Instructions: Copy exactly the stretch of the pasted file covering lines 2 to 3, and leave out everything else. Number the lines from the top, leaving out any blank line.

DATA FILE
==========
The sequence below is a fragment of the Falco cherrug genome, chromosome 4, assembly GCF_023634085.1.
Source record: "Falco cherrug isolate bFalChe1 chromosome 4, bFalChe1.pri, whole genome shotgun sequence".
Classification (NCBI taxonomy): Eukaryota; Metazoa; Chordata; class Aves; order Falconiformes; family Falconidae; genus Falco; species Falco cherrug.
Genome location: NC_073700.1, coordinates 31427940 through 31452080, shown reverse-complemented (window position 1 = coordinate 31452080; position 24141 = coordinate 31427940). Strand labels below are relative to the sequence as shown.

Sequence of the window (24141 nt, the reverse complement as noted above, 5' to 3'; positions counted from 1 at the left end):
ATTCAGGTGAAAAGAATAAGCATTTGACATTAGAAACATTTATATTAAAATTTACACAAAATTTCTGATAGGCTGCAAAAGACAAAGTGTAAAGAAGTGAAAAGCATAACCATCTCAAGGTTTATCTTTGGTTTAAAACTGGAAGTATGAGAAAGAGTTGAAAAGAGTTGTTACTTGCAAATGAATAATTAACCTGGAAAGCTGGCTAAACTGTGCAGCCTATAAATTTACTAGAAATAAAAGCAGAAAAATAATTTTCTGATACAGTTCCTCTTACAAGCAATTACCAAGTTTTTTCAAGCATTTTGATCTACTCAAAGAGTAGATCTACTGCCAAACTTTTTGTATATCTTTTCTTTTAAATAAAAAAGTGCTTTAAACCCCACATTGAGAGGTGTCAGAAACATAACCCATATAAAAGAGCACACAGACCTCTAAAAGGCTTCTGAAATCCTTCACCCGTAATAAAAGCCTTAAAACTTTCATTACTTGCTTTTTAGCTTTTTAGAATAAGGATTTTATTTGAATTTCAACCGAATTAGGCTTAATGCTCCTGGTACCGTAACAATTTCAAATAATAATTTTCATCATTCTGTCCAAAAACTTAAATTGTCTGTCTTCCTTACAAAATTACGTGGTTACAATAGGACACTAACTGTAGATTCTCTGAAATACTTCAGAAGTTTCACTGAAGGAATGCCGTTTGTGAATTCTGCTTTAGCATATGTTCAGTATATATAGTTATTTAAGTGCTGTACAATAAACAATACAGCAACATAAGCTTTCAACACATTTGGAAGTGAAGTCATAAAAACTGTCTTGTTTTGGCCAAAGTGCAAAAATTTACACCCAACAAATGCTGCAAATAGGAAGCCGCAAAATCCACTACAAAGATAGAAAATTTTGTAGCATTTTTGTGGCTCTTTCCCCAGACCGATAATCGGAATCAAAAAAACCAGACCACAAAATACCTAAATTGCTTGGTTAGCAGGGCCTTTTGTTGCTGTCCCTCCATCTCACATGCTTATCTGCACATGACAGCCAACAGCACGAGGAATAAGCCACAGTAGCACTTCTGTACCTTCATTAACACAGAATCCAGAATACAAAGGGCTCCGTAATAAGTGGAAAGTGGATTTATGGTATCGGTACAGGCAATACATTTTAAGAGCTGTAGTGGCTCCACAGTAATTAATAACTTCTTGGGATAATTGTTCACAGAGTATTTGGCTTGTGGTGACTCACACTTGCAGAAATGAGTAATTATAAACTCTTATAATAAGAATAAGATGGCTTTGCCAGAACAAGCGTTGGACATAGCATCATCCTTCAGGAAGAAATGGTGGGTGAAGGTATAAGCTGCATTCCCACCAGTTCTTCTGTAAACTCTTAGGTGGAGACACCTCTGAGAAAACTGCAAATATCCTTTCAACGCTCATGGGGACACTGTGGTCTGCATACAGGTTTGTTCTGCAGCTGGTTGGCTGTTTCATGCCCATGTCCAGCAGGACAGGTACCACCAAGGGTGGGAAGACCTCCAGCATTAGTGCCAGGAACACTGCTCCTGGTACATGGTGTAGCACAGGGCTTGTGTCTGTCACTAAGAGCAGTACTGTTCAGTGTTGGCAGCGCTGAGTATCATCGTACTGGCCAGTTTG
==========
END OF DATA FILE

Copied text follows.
Source record: "Falco cherrug isolate bFalChe1 chromosome 4, bFalChe1.pri, whole genome shotgun sequence".
Classification (NCBI taxonomy): Eukaryota; Metazoa; Chordata; class Aves; order Falconiformes; family Falconidae; genus Falco; species Falco cherrug.